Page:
Dr. Krzysztof “Krys” Cios is a professor of Computer Science and directs the CIOS Lab: Data Mining and Biomedical Informatics. His research interests are in the areas of machine learning and data mining.
He was advisor of 17 doctoral students, who are now professors at the US, Australian, Vietnamese and Thai universities, work at companies such as Google, Amazon Robotics, General Motors, NASA and Proctor and Gamble.
He published 3 books and over 200 articles.
Industry Expertise (2)
Areas of Expertise (5)
Fellow of the IEEE (professional)
“for contributions to data mining and machine learning”
Fellow of the American Institute for Medical and Biological Engineering (professional)
For outstanding contributions to the application of computer science to the analysis of biological data.
Norbert Wiener Outstanding Paper Award (professional)
Cios KJ and Liu N. 1995. An algorithm which learns multiple covers via integer linear programming, Part I - the CLILP2 algorithm. Kybernetes
Neurocomputing Best Paper Award (professional)
Arciniegas JI, Eltimsahy AH and Cios KJ. 1997. Neural networks based adaptive control of flexible robotic arms. Neurocomputing
Fulbright Senior Scholar Award (professional)
“Computer Detection of Heart Disease from SPECT Images”, National Institute of Cardiology, Warsaw, Poland
Member of the Kosciuszko Foundation Collegium of Eminent Scientists (professional)
For outstanding achievements and contributions to the scientific community.
Fellow of the Asia-Pacific Artificial Intelligence Association (professional)
For outstanding contributions to artificial intelligence.
Polish Academy of Sciences: D.Sc. 1999
University of Toledo: M.B.A. 1994
AGH University of Science and Technology: Ph.D., Computer Science 1984
AGH University of Science and Technology: M.S., Electrical Engineering 1973
- European Acedemy of Sciences and Arts, Member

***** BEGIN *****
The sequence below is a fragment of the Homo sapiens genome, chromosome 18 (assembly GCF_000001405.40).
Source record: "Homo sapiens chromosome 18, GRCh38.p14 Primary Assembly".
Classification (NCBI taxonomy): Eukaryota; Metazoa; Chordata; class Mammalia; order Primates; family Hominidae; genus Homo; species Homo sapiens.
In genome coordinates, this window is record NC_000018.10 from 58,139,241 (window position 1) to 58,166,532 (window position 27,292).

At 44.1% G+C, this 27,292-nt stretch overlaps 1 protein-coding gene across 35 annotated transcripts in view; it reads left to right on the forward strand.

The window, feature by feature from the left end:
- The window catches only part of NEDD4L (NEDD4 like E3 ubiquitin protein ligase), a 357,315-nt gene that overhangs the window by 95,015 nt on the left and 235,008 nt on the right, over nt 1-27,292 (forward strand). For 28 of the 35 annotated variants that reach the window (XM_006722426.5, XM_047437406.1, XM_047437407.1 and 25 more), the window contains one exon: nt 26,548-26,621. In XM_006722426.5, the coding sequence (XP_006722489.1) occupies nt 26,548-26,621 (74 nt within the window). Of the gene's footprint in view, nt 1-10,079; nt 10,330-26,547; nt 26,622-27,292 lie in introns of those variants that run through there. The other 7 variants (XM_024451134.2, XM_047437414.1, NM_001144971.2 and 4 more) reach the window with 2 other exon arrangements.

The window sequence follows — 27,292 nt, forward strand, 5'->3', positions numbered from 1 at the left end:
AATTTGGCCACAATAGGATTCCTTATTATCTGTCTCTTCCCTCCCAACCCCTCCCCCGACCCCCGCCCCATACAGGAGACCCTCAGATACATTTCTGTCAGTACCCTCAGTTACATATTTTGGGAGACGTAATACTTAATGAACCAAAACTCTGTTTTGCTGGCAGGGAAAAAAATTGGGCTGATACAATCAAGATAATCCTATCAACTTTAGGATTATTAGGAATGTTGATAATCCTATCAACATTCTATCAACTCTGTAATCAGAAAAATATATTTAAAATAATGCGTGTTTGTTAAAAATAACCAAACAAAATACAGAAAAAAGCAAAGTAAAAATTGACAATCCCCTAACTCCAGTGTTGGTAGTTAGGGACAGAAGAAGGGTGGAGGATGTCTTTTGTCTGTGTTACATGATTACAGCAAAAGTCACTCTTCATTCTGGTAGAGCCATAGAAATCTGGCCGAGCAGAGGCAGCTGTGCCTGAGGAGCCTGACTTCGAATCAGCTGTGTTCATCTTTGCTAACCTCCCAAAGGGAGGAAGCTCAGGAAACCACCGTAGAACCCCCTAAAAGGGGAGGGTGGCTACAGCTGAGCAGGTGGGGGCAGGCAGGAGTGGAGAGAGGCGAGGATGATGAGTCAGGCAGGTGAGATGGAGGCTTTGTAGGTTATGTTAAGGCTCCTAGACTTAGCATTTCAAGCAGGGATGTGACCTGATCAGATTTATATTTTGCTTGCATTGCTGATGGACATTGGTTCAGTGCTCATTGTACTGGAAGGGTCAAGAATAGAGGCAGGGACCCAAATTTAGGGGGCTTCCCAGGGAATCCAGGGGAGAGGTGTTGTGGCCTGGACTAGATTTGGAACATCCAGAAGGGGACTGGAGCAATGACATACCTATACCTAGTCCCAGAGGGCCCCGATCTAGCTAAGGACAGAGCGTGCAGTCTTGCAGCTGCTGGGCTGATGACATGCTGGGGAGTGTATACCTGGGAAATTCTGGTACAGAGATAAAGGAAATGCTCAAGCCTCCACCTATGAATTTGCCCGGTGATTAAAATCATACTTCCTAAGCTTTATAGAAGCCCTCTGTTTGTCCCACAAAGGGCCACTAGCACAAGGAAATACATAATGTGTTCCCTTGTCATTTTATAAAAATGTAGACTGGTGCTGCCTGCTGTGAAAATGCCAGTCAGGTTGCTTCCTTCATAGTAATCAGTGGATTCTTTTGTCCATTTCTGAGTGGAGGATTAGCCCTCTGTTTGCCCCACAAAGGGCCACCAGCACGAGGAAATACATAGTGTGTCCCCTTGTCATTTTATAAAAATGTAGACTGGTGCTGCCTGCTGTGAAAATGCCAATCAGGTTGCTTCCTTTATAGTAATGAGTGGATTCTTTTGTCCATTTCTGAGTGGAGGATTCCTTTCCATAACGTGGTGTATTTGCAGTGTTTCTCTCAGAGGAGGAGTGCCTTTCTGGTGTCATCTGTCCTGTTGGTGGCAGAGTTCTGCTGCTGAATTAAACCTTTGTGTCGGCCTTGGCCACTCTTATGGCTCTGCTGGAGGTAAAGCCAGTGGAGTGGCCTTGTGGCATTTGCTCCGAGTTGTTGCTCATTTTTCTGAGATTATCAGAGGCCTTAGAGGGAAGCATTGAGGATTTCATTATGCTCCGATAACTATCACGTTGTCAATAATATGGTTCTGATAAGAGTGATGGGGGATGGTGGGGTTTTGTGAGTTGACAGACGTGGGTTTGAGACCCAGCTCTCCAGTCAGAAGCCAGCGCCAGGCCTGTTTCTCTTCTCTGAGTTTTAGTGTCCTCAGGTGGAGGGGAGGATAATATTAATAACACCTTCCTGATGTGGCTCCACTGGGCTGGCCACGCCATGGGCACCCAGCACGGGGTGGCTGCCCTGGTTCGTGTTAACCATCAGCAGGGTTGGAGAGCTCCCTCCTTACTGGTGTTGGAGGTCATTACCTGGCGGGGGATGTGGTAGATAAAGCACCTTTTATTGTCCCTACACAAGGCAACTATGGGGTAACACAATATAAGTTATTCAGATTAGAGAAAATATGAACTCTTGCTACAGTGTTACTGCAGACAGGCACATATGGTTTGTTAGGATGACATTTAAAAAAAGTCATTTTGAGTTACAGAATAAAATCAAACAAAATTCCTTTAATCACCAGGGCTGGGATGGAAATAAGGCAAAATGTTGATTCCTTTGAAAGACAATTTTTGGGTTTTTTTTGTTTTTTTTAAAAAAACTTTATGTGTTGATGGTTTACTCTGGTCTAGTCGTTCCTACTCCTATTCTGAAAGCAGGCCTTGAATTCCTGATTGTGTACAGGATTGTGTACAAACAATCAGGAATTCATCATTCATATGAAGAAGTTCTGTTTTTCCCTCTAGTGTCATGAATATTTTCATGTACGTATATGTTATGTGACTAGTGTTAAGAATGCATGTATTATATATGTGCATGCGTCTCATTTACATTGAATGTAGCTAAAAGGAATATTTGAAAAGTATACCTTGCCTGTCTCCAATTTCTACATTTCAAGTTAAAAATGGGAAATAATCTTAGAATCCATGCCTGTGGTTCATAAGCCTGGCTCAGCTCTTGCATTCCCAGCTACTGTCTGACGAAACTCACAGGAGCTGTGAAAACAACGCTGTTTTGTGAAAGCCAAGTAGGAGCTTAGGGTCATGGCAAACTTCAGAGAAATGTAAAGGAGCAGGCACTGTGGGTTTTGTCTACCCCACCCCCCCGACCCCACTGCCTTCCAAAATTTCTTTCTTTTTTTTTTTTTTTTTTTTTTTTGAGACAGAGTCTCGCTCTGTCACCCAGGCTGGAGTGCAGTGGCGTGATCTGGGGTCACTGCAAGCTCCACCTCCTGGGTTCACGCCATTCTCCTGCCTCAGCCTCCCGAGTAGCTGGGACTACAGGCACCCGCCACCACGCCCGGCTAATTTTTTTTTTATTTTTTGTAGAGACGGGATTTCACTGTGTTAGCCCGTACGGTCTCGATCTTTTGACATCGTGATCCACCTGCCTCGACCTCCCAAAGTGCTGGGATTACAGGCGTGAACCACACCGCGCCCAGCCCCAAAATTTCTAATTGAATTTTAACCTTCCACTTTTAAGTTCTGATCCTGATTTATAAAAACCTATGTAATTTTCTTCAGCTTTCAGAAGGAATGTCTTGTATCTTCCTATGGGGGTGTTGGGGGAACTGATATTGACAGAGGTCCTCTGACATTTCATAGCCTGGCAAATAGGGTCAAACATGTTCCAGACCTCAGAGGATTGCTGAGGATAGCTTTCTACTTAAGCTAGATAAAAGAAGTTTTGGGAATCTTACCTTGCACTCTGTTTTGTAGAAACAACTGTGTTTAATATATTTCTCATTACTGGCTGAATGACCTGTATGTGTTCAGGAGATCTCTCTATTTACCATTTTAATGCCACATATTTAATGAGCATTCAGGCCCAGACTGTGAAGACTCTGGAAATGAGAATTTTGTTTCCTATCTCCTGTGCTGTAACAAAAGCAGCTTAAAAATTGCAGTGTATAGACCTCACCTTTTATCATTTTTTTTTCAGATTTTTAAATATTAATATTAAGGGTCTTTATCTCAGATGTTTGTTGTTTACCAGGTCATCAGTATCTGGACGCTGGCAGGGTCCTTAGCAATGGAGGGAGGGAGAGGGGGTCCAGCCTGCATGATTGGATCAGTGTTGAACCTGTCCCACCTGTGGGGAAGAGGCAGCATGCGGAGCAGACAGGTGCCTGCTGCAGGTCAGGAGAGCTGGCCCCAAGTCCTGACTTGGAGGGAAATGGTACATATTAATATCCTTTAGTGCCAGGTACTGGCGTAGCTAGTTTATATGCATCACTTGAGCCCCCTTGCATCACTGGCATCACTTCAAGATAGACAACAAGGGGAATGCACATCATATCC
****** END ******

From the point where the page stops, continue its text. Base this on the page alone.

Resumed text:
- Polish Academy of Arts and Sciences, Foreign Member
Media Appearances (2)
With Amazon on its way, Virginia colleges prepare to deal with a nationwide problem: hiring computer science professors
Richmond Times-Dispatch print
“It is an unfulfilled need,” said Krys Cios, the chairman of Virginia Commonwealth University’s computer science department. “Everyone is looking for employees with computer science skills.”
VCU virtual reality lab opens to awe of crowd
Richmond Times-Dispatch print
“Everybody’s using computer science. We can’t live without computers,” Cios said. “This just creates more opportunities for students and gets them more prepared.”
Selected Articles (3)
Self-organizing Feature Maps Identify Proteins Critical to Learning in a mouse model of Down SyndromePLoS One
Down syndrome (DS) is a chromosomal abnormality (trisomy of human chromosome 21) associated with intellectual disability and affecting approximately one in 1000 live births worldwide. The overexpression of genes encoded by the extra copy of a normal chromosome in DS is believed to be sufficient to perturb normal pathways and normal responses to stimulation, causing learning and memory deficits. In this work, we have designed a strategy based on the unsupervised clustering method, Self Organizing Maps (SOM), to identify biologically important differences in protein levels in mice exposed to context fear conditioning (CFC). We analyzed expression levels of 77 proteins obtained from normal genotype control mice and from their trisomic littermates (Ts65Dn) both with and without treatment with the drug memantine. Control mice learn successfully while the trisomic mice fail, unless they are first treated with the drug, which rescues their learning ability. The SOM approach identified reduced subsets of proteins predicted to make the most critical contributions to normal learning, to failed learning and rescued learning, and provides a visual representation of the data that allows the user to extract patterns that may underlie novel biological responses to the different kinds of learning and the response to memantine. Results suggest that the application of SOM to new experimental data sets of complex protein profiles can be used to identify common critical protein responses, which in turn may aid in identifying potentially more effective drug targets.